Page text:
Monday, April 4, 2016

Tiny discoveries | In the Artifact Lab

Tiny discoveries

As conservators, we derive great joy from the tiny discoveries we make every day as we carry out our work. Since Alexis North joined our Conservation Department as the Project Conservator for the Egyptian Storage Move Project, I have had a regular companion in the Artifact Lab, and so she and I get to share these tiny discoveries with each other on a regular basis. Not a day goes by without one of us yelping with surprise, or delight, when we see something unexpected, or beautiful, or just really, really cool.

Today, Alexis started working on our mummy Hapi-Men. I’ve posted a video of his CT-scan awhile ago on the blog, and he has been on exhibit here in the museum for decades. A mummified man dating to the Ptolemaic Period (30th Dynasty), he was excavated by Sir Flinders Petrie in cemetery G at Abydos in 1902.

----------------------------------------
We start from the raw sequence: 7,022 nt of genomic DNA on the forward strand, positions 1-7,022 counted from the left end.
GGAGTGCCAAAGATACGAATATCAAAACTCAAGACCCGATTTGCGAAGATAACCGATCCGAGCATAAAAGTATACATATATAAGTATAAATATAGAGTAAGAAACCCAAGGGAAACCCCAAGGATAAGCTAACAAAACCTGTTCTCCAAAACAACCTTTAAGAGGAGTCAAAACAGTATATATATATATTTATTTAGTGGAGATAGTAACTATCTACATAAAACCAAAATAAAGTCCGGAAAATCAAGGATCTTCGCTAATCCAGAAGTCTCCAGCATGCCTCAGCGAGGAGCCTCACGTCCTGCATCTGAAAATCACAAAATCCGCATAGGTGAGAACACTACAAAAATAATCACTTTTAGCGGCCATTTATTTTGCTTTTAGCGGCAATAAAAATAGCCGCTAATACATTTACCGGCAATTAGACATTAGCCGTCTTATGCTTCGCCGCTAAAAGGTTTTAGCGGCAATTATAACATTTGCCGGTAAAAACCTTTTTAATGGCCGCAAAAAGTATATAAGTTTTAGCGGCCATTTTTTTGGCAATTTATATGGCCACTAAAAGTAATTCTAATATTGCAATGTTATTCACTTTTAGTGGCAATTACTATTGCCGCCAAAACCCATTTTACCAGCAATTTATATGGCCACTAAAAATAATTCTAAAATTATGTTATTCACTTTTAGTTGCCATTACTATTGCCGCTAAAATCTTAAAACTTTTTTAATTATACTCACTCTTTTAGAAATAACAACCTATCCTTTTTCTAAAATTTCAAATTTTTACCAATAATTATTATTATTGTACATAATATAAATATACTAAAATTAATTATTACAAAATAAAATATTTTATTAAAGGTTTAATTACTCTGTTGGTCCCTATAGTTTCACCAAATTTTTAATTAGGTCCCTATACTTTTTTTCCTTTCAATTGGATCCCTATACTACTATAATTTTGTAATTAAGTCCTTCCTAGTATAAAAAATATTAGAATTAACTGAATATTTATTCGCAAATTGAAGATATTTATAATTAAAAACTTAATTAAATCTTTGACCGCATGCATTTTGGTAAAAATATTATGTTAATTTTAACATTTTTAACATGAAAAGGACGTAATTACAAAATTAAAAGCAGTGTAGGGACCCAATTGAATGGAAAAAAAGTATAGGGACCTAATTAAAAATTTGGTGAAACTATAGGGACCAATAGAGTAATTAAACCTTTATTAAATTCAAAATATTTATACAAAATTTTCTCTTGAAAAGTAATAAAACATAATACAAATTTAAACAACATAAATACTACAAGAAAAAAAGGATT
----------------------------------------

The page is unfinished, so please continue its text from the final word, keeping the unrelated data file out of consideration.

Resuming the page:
Alexis carefully removing accumulated grime from Hapi-Men’s beautifully wrapped fingers

Just a few minutes ago, over the hum of the HEPA vacuum, Alexis exclaimed, I think I found an amulet! She has been cleaning accumulated grime and dust from the surface of Hapi-Men’s wrappings, and underneath all of that grime she indeed revealed an amulet that appears to be a scarab. We know from his CT-scan that he has many amulets included in his wrappings, but we didn’t expect that we’d be able to see one from the outside.

A detail of the amulet (highlighted with the yellow box) just below Hapi-Men’s right hand. Click on the image to view a larger version.

Super cool! More about his treatment soon.